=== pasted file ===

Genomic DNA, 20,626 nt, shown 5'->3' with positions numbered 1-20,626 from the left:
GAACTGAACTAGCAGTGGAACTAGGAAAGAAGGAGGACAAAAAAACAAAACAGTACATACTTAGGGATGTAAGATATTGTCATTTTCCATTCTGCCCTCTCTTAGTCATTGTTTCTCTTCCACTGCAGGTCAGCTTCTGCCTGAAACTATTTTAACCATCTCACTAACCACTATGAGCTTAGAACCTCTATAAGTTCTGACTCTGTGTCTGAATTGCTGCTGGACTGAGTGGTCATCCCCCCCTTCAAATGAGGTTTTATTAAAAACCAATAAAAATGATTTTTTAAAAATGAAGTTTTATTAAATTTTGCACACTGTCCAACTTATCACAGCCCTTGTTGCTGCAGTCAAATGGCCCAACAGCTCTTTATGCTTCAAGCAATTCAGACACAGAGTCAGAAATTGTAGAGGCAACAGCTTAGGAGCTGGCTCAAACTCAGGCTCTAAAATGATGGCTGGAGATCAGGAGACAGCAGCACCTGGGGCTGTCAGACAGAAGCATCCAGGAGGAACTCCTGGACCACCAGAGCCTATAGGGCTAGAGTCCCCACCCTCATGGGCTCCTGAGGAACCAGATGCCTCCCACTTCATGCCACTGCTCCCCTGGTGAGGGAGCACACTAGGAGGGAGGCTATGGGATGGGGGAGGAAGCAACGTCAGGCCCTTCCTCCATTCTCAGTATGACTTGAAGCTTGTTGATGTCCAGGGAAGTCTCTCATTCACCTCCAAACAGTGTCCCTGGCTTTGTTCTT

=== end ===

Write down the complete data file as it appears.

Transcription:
Genomic DNA, 20,626 nt, shown 5'->3' with positions numbered 1-20,626 from the left:
GAACTGAACTAGCAGTGGAACTAGGAAAGAAGGAGGACAAAAAAACAAAACAGTACATACTTAGGGATGTAAGATATTGTCATTTTCCATTCTGCCCTCTCTTAGTCATTGTTTCTCTTCCACTGCAGGTCAGCTTCTGCCTGAAACTATTTTAACCATCTCACTAACCACTATGAGCTTAGAACCTCTATAAGTTCTGACTCTGTGTCTGAATTGCTGCTGGACTGAGTGGTCATCCCCCCCTTCAAATGAGGTTTTATTAAAAACCAATAAAAATGATTTTTTAAAAATGAAGTTTTATTAAATTTTGCACACTGTCCAACTTATCACAGCCCTTGTTGCTGCAGTCAAATGGCCCAACAGCTCTTTATGCTTCAAGCAATTCAGACACAGAGTCAGAAATTGTAGAGGCAACAGCTTAGGAGCTGGCTCAAACTCAGGCTCTAAAATGATGGCTGGAGATCAGGAGACAGCAGCACCTGGGGCTGTCAGACAGAAGCATCCAGGAGGAACTCCTGGACCACCAGAGCCTATAGGGCTAGAGTCCCCACCCTCATGGGCTCCTGAGGAACCAGATGCCTCCCACTTCATGCCACTGCTCCCCTGGTGAGGGAGCACACTAGGAGGGAGGCTATGGGATGGGGGAGGAAGCAACGTCAGGCCCTTCCTCCATTCTCAGTATGACTTGAAGCTTGTTGATGTCCAGGGAAGTCTCTCATTCACCTCCAAACAGTGTCCCTGGCTTTGTTCTT